This paper employs geographic information systems (GIS) to analyze the relationship between environmental context and social inequality. Using recent archaeological data from the political center of the Inka Empire (Cuzco, Peru), it investigates how material and spatial boundaries embed social differences within the environment at both local and regional scales. In doing so, the paper moves beyond conventional archaeological GIS approaches that treat the environment as a unitary phenomenon. It develops a methodological and theoretical framework for the examination of a political landscape-the distinct spaces and materials that differentially shape people's social experience and perception of their environment.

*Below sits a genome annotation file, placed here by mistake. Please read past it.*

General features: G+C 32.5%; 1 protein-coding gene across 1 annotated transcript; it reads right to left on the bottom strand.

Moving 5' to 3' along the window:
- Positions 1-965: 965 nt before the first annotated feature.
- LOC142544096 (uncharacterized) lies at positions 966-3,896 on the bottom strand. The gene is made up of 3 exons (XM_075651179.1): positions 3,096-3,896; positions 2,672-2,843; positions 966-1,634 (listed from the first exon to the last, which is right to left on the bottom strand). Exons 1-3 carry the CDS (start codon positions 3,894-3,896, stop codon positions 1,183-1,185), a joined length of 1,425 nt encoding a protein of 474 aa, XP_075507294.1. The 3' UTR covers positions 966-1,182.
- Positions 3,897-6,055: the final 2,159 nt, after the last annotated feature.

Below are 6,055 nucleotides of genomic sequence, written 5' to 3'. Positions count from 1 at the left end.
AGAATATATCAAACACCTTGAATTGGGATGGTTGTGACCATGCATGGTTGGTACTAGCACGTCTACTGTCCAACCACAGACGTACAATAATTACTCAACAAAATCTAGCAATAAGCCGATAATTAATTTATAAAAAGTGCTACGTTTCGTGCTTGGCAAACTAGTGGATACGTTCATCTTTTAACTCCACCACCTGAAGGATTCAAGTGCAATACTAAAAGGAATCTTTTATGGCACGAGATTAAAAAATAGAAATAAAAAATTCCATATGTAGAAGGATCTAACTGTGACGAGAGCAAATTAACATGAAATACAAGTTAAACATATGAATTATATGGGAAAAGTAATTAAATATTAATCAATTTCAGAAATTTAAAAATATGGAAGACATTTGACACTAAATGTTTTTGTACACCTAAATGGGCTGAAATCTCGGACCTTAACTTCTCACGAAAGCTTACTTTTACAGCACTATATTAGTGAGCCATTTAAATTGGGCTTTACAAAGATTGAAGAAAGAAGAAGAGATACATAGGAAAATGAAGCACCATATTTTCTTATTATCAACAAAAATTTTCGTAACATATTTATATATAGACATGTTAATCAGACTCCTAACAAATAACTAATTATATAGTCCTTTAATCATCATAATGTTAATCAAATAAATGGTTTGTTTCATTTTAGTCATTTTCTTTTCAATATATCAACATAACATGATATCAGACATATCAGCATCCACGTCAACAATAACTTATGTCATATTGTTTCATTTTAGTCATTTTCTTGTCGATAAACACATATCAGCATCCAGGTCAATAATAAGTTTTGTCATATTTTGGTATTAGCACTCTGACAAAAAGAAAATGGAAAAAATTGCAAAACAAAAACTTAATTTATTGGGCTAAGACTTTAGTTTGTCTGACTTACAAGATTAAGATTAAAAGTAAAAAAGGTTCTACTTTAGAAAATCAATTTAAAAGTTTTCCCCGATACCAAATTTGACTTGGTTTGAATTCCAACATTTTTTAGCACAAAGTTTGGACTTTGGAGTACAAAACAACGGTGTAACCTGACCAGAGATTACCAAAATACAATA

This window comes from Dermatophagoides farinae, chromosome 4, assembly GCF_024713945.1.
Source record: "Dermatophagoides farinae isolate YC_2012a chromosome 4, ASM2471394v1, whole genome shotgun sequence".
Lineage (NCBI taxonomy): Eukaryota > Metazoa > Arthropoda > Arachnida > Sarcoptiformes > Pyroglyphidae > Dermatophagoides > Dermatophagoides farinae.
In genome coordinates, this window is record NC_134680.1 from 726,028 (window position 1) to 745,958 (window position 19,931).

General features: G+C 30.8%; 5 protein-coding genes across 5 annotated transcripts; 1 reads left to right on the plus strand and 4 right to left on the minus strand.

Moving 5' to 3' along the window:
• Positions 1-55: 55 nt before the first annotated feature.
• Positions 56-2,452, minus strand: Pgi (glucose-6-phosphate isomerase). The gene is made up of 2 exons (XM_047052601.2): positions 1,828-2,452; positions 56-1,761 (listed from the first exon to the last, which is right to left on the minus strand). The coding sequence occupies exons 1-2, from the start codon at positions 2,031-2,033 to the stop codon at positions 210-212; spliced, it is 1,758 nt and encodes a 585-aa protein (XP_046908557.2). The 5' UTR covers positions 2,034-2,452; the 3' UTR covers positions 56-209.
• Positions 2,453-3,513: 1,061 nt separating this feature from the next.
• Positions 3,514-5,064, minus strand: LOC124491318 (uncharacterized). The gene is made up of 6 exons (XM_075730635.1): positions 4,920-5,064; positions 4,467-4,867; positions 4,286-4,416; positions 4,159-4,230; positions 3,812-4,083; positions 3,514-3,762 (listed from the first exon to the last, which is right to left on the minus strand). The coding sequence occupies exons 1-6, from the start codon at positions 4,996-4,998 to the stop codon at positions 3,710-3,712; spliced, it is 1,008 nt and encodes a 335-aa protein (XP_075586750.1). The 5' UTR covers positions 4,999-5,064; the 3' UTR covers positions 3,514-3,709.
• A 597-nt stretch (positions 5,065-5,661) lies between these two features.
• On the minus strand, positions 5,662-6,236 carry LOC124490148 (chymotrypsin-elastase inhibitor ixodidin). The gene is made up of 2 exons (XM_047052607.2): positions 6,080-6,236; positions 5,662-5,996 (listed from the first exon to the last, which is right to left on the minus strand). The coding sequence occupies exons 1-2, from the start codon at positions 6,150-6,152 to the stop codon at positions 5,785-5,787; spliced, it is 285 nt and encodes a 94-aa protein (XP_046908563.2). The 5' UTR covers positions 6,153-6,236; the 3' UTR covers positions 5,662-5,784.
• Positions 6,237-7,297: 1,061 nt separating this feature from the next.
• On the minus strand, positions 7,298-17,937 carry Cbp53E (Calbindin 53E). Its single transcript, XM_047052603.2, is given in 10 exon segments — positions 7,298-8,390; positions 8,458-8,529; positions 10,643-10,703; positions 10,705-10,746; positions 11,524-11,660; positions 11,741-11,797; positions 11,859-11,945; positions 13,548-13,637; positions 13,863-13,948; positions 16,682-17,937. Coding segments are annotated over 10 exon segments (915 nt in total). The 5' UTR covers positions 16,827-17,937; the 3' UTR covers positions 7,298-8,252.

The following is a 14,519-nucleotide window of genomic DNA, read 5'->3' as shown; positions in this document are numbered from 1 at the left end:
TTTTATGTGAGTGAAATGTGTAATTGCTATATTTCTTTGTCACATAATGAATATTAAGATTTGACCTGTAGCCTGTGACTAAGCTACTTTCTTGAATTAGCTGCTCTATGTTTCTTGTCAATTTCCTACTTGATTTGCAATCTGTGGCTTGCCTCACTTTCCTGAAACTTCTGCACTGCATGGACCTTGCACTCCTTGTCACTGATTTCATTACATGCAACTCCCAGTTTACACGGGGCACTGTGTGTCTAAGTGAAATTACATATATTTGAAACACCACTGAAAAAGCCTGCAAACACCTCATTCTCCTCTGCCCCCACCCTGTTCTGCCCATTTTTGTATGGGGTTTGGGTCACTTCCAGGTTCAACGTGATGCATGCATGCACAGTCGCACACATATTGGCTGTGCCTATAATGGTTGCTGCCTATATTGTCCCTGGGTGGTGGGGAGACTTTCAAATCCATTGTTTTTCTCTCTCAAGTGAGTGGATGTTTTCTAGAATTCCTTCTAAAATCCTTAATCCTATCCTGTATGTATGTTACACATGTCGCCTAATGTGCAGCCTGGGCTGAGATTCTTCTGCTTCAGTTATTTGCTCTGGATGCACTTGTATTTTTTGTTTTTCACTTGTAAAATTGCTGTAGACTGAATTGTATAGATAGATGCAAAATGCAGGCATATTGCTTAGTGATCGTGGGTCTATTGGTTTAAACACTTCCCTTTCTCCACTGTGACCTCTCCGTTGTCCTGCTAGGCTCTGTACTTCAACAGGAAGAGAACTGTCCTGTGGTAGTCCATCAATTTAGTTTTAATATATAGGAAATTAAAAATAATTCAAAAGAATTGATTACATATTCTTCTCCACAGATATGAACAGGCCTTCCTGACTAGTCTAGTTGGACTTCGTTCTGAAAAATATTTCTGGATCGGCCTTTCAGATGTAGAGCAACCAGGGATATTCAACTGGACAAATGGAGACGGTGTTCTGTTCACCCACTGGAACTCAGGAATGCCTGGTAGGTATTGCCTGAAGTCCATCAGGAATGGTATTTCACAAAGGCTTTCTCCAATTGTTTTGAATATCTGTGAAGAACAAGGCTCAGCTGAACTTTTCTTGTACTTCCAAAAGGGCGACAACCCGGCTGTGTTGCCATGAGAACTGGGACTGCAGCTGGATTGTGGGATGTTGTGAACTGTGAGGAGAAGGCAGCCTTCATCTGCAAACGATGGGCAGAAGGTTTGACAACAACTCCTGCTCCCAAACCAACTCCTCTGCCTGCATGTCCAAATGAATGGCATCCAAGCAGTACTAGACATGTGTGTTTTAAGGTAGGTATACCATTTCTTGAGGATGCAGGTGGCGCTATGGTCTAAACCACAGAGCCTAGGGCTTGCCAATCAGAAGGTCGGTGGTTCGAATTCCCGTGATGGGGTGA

- Social inequality